Creating GPD Files

QUESTION: A number of tools at the National Snow and Ice Data Center (NSIDC) are used to grid satellite data into a particular map region (e.g., mapx or ms2gt). They all seem to require input of a "GPD" file. I can see that this file blends map projection information with information about the grid I am trying to create, but it is not obvious to me where the grid is located on the map. Or, even more important, how to go about creating a GPD file for a study area of my own. Can you help?

ANSWER: Typically, when you start a project using satellite data, you start with a portion of the Earth you want to study. It could be the Amazon basin or the Arctic ocean, or even a local county. Wherever it is, the first order of business is to find satellite data that passes over the region and covers it in some way. Sometimes the data only partially covers the area you are interested in. Often you wish to use data from two or more different satellite sensors. (See the last portion of this article for a MODIS example.)

Inevitably, the data you wish to use is available in different map projections (or maybe in raw unprojected swaths) and different resolutions. To make sense of the data, it is necessary to convert all the data to the same map projection and resolution. There are tools available to help with this, and at NSIDC most of the tools require a GPD file to specify both the map projection and the grid location and resolution of your area of interest on that map projection.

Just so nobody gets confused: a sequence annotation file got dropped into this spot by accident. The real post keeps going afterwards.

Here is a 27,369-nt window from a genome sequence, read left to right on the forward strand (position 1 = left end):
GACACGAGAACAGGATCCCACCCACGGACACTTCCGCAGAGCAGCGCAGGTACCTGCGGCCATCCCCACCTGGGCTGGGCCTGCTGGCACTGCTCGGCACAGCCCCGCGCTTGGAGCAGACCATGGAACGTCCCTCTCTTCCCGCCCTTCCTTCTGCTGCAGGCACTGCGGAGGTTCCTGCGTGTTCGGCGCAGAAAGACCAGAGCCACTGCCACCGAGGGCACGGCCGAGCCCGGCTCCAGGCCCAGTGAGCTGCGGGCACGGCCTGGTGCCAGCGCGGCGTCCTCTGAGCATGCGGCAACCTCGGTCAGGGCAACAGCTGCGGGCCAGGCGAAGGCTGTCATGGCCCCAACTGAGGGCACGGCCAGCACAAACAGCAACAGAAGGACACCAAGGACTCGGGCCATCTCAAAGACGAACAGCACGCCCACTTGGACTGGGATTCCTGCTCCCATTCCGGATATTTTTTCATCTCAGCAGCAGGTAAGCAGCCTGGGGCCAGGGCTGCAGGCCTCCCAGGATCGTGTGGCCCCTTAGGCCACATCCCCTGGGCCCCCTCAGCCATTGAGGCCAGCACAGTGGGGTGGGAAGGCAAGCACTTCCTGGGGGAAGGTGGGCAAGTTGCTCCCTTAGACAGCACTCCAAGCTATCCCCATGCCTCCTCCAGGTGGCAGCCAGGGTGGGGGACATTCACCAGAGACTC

Originally at NSIDC two files were required. One file contained information about the map projection (called an mpp file) and the other file contained information such as resolution about the grid that was placed on the map projection (called the gpd file). More recently, it has become possible to combine both the map projection information and the grid information in a single GPD file. The tools at NSIDC can use either type of GPD file.

When I first started working with NSIDC tools for satellite data I was greatly frustrated with GPD files. I didn't understand them. I couldn't look at them and know where they were located on a map, so I could tell if they covered the region of the Earth I wanted to study. And I had absolutely no idea how to create a new one. I wasn't alone. Most people approached the one or two "gpd gurus" at NSIDC and pleaded with him or her to create a new GPD file for them. At a minimum it cost a nice lunch somewhere expensive.

One day I decided it couldn't possibly be that difficult. It only goes to show how naive I was back then.

In fact, creating the piece of software I am about to explain to you, was one of the most difficult and frustrating software projects I've ever worked on. It took me through the morass of my own ignorance of map projections, into numerous dead-ends and wrong paths, into the depths of buggy IDL code and undocumented "features" of IDL's map projection sofware. I'm not at all sure I'm out of the woods yet, but it seems to work for me and the project is probably at the point where I can really start the bug finding process. (I typically select unsuspecting users for this onerous task.)